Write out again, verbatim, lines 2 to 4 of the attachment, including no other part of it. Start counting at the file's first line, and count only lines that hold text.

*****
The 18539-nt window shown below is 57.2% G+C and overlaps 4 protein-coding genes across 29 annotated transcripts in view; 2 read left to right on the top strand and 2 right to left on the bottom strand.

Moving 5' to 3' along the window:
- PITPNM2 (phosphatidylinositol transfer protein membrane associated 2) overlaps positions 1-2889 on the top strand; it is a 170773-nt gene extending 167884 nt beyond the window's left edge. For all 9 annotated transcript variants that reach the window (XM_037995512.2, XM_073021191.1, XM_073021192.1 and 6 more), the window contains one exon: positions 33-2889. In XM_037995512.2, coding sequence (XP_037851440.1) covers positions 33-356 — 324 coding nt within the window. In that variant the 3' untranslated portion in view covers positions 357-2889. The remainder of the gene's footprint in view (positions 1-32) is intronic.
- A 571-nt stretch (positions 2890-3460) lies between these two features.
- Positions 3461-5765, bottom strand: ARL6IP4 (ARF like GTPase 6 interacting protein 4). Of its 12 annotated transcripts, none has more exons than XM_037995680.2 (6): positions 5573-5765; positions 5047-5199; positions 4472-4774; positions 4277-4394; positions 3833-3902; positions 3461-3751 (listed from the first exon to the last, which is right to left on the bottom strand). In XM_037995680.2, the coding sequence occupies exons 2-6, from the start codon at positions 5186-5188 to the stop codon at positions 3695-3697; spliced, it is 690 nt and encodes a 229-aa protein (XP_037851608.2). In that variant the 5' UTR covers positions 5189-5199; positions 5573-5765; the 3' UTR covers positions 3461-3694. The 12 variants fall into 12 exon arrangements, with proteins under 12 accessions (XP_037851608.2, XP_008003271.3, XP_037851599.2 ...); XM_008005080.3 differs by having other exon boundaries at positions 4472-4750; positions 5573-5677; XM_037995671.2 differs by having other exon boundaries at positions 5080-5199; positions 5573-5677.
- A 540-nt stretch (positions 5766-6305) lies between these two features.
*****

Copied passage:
Moving 5' to 3' along the window:
- PITPNM2 (phosphatidylinositol transfer protein membrane associated 2) overlaps positions 1-2889 on the top strand; it is a 170773-nt gene extending 167884 nt beyond the window's left edge. For all 9 annotated transcript variants that reach the window (XM_037995512.2, XM_073021191.1, XM_073021192.1 and 6 more), the window contains one exon: positions 33-2889. In XM_037995512.2, coding sequence (XP_037851440.1) covers positions 33-356 — 324 coding nt within the window. In that variant the 3' untranslated portion in view covers positions 357-2889. The remainder of the gene's footprint in view (positions 1-32) is intronic.
- A 571-nt stretch (positions 2890-3460) lies between these two features.